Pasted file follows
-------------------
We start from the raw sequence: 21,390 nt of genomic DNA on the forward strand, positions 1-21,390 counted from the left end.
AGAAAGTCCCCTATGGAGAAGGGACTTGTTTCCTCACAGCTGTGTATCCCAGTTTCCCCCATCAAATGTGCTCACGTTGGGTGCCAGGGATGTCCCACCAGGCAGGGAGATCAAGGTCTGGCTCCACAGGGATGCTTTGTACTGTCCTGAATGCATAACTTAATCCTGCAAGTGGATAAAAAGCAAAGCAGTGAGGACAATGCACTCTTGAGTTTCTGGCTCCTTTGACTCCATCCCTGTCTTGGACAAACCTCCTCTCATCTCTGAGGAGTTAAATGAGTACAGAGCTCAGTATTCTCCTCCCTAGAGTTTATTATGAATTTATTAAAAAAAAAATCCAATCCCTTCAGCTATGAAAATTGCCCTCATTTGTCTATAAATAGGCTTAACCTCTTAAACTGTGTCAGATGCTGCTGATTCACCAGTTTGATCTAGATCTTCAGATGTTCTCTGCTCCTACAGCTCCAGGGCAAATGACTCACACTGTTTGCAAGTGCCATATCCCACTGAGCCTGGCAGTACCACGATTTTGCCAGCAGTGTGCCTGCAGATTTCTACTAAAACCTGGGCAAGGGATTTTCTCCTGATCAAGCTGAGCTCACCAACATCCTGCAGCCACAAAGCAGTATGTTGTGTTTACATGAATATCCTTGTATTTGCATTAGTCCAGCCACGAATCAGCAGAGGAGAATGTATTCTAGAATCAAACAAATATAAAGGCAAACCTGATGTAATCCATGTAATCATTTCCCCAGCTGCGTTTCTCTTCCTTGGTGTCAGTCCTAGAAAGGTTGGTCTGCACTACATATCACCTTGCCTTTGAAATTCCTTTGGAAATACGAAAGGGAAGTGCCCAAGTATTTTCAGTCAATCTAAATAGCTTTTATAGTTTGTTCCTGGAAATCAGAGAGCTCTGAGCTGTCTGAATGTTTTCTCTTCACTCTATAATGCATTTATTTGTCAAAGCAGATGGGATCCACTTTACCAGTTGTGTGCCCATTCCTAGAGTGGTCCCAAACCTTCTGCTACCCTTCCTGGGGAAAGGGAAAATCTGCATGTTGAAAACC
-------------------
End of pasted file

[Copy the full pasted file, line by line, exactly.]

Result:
We start from the raw sequence: 21,390 nt of genomic DNA on the forward strand, positions 1-21,390 counted from the left end.
AGAAAGTCCCCTATGGAGAAGGGACTTGTTTCCTCACAGCTGTGTATCCCAGTTTCCCCCATCAAATGTGCTCACGTTGGGTGCCAGGGATGTCCCACCAGGCAGGGAGATCAAGGTCTGGCTCCACAGGGATGCTTTGTACTGTCCTGAATGCATAACTTAATCCTGCAAGTGGATAAAAAGCAAAGCAGTGAGGACAATGCACTCTTGAGTTTCTGGCTCCTTTGACTCCATCCCTGTCTTGGACAAACCTCCTCTCATCTCTGAGGAGTTAAATGAGTACAGAGCTCAGTATTCTCCTCCCTAGAGTTTATTATGAATTTATTAAAAAAAAAATCCAATCCCTTCAGCTATGAAAATTGCCCTCATTTGTCTATAAATAGGCTTAACCTCTTAAACTGTGTCAGATGCTGCTGATTCACCAGTTTGATCTAGATCTTCAGATGTTCTCTGCTCCTACAGCTCCAGGGCAAATGACTCACACTGTTTGCAAGTGCCATATCCCACTGAGCCTGGCAGTACCACGATTTTGCCAGCAGTGTGCCTGCAGATTTCTACTAAAACCTGGGCAAGGGATTTTCTCCTGATCAAGCTGAGCTCACCAACATCCTGCAGCCACAAAGCAGTATGTTGTGTTTACATGAATATCCTTGTATTTGCATTAGTCCAGCCACGAATCAGCAGAGGAGAATGTATTCTAGAATCAAACAAATATAAAGGCAAACCTGATGTAATCCATGTAATCATTTCCCCAGCTGCGTTTCTCTTCCTTGGTGTCAGTCCTAGAAAGGTTGGTCTGCACTACATATCACCTTGCCTTTGAAATTCCTTTGGAAATACGAAAGGGAAGTGCCCAAGTATTTTCAGTCAATCTAAATAGCTTTTATAGTTTGTTCCTGGAAATCAGAGAGCTCTGAGCTGTCTGAATGTTTTCTCTTCACTCTATAATGCATTTATTTGTCAAAGCAGATGGGATCCACTTTACCAGTTGTGTGCCCATTCCTAGAGTGGTCCCAAACCTTCTGCTACCCTTCCTGGGGAAAGGGAAAATCTGCATGTTGAAAACC